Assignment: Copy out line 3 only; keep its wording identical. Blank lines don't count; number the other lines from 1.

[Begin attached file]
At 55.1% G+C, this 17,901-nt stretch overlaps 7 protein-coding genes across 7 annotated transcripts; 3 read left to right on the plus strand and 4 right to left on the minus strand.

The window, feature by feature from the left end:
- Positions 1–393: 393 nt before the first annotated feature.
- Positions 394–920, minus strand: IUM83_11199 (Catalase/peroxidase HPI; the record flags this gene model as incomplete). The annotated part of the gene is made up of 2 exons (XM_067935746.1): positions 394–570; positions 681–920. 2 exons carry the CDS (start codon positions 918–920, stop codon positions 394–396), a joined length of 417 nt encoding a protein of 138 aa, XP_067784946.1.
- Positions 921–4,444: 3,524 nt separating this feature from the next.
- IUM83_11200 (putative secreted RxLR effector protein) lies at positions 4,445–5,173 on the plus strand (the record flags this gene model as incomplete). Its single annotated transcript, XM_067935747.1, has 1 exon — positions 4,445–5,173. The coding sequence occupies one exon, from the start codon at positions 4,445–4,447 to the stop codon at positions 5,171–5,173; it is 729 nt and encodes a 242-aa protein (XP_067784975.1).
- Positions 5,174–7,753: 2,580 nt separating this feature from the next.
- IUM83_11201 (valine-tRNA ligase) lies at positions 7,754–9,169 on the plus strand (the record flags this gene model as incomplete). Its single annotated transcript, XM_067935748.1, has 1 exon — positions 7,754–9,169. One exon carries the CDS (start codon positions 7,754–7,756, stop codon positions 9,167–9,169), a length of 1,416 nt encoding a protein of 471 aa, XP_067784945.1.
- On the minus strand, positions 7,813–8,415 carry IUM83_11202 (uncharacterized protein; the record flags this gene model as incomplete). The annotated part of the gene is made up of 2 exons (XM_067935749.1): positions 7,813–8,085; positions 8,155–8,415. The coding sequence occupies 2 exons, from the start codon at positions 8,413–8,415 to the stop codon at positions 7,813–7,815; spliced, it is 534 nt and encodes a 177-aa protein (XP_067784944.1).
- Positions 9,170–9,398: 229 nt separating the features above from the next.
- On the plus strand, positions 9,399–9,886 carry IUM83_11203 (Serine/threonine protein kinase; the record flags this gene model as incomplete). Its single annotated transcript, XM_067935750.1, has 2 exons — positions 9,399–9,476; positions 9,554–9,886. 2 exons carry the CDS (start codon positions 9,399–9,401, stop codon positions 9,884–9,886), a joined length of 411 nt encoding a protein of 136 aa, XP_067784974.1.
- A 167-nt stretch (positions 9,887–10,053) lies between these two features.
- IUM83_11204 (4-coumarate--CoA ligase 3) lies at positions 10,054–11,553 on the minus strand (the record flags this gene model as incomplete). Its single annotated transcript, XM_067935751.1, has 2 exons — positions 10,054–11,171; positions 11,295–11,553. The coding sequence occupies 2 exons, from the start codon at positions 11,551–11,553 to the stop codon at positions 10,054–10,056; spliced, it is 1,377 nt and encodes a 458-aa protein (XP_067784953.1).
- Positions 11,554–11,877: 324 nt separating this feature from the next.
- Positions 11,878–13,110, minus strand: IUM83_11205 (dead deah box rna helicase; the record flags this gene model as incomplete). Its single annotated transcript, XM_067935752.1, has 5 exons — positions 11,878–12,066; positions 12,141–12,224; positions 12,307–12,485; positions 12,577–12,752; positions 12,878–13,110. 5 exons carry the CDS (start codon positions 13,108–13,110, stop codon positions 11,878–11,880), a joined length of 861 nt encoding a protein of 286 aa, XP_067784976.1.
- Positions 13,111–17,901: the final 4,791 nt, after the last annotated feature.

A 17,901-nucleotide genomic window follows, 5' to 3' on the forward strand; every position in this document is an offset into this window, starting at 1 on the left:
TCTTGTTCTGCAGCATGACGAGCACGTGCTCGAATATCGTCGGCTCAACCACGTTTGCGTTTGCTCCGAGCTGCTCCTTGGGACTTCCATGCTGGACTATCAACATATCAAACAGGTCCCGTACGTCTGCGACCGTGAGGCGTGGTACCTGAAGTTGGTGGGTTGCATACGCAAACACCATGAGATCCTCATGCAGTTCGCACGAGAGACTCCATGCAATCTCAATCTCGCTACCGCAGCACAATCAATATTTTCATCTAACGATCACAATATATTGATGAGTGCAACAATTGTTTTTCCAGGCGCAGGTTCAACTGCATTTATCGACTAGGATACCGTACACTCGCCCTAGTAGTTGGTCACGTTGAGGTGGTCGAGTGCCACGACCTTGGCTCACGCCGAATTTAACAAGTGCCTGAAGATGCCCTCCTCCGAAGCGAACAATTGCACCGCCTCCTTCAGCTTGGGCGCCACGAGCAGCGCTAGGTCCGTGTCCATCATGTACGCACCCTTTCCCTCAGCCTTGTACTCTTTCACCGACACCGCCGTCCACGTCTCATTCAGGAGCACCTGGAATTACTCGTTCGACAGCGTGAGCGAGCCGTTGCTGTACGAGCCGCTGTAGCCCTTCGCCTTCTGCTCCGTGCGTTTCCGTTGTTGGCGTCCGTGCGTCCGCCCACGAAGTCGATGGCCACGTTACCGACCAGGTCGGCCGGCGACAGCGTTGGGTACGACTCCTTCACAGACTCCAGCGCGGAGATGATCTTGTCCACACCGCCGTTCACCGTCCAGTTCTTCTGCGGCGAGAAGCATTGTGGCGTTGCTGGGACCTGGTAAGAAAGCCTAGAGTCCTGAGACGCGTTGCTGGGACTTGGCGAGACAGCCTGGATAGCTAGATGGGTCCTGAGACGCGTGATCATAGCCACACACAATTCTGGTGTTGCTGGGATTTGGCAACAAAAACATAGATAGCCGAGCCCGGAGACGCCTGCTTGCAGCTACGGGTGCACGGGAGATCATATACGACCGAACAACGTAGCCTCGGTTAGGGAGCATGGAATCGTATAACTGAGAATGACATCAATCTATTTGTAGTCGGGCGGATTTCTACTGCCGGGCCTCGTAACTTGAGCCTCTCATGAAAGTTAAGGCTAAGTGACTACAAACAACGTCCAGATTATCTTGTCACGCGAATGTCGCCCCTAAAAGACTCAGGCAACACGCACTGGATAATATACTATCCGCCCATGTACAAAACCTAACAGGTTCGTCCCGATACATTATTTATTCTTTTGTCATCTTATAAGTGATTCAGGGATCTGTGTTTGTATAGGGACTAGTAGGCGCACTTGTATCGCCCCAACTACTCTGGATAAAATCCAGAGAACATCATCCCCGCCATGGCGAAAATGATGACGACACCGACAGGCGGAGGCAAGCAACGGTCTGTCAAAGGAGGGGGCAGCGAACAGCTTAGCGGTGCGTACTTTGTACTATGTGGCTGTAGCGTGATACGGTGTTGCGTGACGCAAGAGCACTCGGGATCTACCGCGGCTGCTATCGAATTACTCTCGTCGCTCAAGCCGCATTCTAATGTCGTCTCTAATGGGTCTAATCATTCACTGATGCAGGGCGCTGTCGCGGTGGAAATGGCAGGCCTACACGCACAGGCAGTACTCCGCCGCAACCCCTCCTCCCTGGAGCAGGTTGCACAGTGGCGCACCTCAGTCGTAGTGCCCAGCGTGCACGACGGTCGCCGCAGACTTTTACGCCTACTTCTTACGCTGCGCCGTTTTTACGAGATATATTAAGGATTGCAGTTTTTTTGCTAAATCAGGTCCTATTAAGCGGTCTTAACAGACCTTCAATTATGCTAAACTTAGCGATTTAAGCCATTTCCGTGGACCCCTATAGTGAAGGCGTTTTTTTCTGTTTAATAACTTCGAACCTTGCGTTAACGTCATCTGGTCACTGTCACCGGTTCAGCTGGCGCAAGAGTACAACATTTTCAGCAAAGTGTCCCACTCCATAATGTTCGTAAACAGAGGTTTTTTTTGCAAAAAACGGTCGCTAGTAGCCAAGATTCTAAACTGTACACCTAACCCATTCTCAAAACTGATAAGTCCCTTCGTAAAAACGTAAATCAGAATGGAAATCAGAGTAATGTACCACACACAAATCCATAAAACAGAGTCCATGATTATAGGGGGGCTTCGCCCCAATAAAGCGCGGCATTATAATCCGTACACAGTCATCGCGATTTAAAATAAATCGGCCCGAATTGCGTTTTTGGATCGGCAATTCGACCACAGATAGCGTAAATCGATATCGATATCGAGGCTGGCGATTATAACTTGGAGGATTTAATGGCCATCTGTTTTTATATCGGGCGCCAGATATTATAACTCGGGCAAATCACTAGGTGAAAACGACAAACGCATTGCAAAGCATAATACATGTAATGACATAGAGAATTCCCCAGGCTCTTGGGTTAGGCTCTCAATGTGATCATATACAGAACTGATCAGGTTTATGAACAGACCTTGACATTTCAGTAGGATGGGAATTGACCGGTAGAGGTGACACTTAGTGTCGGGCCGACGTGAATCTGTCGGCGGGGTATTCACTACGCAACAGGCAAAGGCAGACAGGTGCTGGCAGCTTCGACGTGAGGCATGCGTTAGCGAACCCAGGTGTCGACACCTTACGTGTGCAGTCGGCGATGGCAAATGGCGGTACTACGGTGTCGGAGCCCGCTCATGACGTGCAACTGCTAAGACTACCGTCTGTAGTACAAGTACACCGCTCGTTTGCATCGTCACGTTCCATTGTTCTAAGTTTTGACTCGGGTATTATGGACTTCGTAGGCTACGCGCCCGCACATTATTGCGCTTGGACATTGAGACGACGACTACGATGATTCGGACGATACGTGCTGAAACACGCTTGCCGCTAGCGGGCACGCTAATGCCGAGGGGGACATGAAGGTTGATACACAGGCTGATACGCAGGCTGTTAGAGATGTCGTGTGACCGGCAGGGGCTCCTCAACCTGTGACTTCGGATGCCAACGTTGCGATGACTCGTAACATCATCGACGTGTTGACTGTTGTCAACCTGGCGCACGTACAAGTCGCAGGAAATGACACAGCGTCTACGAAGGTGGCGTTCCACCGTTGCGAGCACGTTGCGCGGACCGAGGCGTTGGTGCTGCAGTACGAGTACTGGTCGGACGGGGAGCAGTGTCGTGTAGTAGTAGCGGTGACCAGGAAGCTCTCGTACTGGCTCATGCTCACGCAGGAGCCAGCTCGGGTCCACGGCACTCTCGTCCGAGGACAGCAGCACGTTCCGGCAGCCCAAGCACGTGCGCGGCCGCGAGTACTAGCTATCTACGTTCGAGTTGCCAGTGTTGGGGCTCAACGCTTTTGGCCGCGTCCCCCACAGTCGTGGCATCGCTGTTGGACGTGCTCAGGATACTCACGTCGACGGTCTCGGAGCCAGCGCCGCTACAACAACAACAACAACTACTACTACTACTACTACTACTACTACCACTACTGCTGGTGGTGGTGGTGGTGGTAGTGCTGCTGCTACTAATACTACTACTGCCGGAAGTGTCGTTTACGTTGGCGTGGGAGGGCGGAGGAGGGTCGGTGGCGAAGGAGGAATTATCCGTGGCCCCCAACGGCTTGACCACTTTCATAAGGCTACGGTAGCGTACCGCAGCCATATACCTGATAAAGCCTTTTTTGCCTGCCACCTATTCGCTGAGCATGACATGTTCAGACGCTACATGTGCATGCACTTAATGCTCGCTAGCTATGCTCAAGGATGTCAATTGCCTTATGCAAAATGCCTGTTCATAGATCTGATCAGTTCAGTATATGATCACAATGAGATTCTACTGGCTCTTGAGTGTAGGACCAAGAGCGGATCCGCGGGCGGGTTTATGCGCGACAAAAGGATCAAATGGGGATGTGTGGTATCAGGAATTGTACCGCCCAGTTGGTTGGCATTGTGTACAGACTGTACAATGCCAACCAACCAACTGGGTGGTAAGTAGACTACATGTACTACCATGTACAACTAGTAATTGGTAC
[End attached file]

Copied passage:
- Positions 1–393: 393 nt before the first annotated feature.